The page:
The Testament of Dr. Cordelier

Although La Marseillaise (1938) or The Elusive Corporal (1962) may be the best films in the astonishingly well-packaged (and priced) 3-disc Jean Renoir Collector’s Edition released earlier this year by Lionsgate, The Testament of Doctor Cordelier (1959)–based on the Jekyll and Hyde story–is undoubtedly the most Halloween-friendly. It’s also a pretty fun and fascinating film, both as a dark variant on Renoir’s typical themes and as a technological experiment: the film was shot with multiple cameras and long takes to capture the actors’ energy with few interruptions and prove that feature films could be made cheaply with television methods. (Hitchcock would himself use a black-and-white television crew to film 1960’s Psycho.)

Foremost among its pleasures is actor-director Jean-Louis Barrault’s (Children of Paradise) performance as the Jekyll/Hyde character Cordelier/Opale, oscillating between the stately, aristocratic scientist and his diabolical alter ego. It’s the kind of role that can inspire brilliance (see Fredric March in Mamoulian’s adaptation), and Barrault is remarkable, suggesting a deranged mime who moves in a series of spasms and ticks before breaking into wild, inexplicable violence. Yet over the course of the film, Opale also seems tinged with tragedy, a victim of his own unchecked passions.

“I wanted to tell a story about rich people,” Renoir said in 1961, ever the chronicler of social relations. Cordelier is a wealthy psychiatrist obsessed with proving the existence of the soul. He develops a serum that transforms him into Opale, who saunters through Parisian suburbs, attacking children, babies, prostitutes–even a man on crutches. But the story’s true protagonist is the aptly named Mr. Joly, an affluent lawyer who insists on believing in Cordelier’s innocence and best of intentions, and attempts to resolve conflicts with a combination of isolating, hushing and paying off bystanders. Cordelier’s real nemesis is his colleague SÈverine, who opposes his ideas in the name of modern science in an office jammed with chic, abstract art. Not that the film is a simple satire of the rich; Renoir’s notorious empathy merely shows the flaws in his “good” characters and suggests elements of nobility even in his “evil” ones.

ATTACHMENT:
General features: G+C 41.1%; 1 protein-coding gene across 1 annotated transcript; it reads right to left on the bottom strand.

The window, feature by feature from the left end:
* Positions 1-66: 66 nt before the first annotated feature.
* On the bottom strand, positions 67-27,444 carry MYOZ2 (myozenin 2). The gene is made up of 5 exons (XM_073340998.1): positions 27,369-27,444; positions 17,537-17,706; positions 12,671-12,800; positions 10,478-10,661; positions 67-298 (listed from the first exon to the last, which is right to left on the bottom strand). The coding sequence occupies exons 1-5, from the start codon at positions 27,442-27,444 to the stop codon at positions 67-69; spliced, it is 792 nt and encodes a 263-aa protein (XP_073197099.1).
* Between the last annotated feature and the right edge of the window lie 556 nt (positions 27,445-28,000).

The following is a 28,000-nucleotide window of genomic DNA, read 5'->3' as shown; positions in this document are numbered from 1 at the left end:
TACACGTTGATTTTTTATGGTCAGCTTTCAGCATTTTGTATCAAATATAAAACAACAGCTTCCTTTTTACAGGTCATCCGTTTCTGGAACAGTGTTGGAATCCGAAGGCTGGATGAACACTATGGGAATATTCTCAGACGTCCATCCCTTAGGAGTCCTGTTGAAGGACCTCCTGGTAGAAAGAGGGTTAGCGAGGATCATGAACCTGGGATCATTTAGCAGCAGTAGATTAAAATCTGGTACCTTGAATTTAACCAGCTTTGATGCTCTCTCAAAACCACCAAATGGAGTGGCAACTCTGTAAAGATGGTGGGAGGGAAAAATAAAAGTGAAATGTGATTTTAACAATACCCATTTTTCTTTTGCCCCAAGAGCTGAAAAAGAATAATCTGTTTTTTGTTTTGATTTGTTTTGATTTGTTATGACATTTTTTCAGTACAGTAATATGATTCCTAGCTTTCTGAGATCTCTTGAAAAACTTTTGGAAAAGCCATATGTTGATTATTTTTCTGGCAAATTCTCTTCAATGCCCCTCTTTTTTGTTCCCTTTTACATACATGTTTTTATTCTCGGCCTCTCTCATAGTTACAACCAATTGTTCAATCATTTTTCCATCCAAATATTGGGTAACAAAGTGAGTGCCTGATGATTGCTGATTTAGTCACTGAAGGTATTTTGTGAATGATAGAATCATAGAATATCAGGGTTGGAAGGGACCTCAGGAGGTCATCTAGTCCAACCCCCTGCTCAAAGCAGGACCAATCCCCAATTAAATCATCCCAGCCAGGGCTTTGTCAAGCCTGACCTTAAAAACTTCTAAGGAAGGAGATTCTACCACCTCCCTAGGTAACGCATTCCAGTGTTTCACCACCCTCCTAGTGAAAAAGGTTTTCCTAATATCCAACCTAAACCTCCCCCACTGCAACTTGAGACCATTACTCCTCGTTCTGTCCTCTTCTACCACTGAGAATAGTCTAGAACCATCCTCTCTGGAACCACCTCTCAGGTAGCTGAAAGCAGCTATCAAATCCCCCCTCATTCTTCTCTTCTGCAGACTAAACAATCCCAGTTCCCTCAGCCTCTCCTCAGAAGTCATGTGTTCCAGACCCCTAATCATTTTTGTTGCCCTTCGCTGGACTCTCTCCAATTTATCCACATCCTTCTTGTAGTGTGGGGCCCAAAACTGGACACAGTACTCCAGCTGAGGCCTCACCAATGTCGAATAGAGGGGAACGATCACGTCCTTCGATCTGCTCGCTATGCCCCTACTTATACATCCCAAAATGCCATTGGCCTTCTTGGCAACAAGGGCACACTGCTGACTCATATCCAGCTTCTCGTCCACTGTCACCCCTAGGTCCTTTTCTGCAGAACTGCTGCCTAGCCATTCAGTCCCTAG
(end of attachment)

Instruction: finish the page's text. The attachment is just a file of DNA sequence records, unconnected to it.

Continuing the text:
Renoir is famous for his long shots, and much of Cordelier is framed at a distance from the action with actors moving in clusters; but this time out, the visual tone compels less of a Bazinian appreciation for the complexity and depth of the image than a horrified feeling of helplessness in the face of random violence. Yet the film doesn’t feel like a horror movie–Renoir never downplays the savagery of Opale’s actions, but he does offer darkly humorous counterpoint in the form of a jagged, loopy score that sounds like a woodwind circus juxtaposed with a theremin. The jaunty music underlines the absurdity of Opale’s prancing, nonsensical, almost cowardly attacks on the defenseless in a way that flirts with black comedy.

Unlike previous versions of the Jekyll/Hyde story, Renoir’s version effectively becomes a narrative about intervention–how far will Cordelier’s friends and associates tolerate his behavior and how willing are they to look closely enough to discover the truth and its consequences? In learning about and accepting Cordelier’s predicament, Joly must also accept the fallibility of his own aristocratic idealism and the darker recesses of the human psyche in his friend, and (perhaps even more provocatively for him) a great philanthropist. “I can’t go back to being a good person,” Opale laments near the end of the film, “but I can’t stay like this.” Renoir’s ultimate jumble of character sympathies, ethics, and rationalizations results in a film as thought-provoking as it is technically adventurous.

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